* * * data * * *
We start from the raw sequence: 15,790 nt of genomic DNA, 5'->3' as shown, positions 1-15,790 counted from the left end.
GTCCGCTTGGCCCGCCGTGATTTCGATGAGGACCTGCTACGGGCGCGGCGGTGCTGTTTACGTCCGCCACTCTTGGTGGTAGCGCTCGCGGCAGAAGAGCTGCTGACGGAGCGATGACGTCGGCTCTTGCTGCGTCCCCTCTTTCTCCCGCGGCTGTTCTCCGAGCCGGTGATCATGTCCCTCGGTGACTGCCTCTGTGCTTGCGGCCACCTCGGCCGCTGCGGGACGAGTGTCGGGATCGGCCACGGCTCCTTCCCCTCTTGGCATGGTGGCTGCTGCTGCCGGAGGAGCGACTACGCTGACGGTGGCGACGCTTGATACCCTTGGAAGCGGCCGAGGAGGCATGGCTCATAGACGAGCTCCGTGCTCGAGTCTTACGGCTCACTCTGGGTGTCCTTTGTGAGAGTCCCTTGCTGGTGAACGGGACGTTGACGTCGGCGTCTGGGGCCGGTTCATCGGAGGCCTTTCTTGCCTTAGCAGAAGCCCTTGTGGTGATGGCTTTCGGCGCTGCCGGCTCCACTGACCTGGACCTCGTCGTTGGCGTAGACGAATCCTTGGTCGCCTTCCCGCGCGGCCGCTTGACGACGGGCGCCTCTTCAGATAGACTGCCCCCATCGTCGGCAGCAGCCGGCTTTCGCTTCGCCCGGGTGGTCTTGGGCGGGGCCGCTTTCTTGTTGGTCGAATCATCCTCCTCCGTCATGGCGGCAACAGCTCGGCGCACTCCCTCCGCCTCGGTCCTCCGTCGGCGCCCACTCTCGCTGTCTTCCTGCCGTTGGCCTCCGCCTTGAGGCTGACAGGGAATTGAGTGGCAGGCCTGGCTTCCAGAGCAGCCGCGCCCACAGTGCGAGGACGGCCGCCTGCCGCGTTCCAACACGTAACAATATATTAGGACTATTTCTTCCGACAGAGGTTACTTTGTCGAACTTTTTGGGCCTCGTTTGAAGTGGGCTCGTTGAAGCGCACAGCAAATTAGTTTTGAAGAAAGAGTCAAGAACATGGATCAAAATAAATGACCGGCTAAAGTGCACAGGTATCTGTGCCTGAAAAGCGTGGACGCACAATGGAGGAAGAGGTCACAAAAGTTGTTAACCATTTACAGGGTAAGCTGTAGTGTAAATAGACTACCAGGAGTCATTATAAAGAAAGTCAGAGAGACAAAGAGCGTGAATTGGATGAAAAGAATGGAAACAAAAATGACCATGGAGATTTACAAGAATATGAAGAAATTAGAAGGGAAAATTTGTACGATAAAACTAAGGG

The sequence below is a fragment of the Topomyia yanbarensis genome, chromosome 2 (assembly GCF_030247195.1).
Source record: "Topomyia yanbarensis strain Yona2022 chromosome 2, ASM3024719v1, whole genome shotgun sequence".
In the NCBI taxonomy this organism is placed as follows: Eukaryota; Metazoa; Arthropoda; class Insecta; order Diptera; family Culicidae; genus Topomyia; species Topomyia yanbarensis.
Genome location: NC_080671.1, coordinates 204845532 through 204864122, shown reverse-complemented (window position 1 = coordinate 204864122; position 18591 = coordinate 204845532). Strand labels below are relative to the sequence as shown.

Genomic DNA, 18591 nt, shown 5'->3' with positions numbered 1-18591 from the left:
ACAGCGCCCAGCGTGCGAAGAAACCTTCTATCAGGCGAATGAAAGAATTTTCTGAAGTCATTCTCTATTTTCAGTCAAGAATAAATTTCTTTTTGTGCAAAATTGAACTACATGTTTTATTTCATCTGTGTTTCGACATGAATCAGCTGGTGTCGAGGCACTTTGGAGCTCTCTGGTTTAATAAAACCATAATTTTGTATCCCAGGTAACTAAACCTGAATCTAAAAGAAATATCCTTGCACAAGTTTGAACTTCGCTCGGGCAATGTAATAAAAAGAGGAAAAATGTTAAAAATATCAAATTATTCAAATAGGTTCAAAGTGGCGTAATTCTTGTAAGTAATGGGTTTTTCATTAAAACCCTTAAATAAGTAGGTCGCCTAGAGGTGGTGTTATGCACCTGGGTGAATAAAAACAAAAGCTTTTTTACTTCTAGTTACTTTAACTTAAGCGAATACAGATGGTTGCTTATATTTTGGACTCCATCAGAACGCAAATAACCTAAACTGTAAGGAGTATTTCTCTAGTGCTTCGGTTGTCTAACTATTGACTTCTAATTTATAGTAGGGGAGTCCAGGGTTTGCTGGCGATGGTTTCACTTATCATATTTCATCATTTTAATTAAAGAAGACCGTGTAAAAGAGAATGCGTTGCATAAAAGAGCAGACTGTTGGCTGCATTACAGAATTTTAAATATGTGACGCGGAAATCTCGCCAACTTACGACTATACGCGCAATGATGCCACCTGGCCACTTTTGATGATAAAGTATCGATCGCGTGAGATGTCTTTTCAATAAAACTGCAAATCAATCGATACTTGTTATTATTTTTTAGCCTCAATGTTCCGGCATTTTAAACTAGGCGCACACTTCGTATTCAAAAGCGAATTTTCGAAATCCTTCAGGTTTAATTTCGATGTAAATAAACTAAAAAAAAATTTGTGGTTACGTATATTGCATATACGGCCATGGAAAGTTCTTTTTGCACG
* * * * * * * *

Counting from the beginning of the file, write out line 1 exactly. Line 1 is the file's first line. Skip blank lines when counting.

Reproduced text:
We start from the raw sequence: 15,790 nt of genomic DNA, 5'->3' as shown, positions 1-15,790 counted from the left end.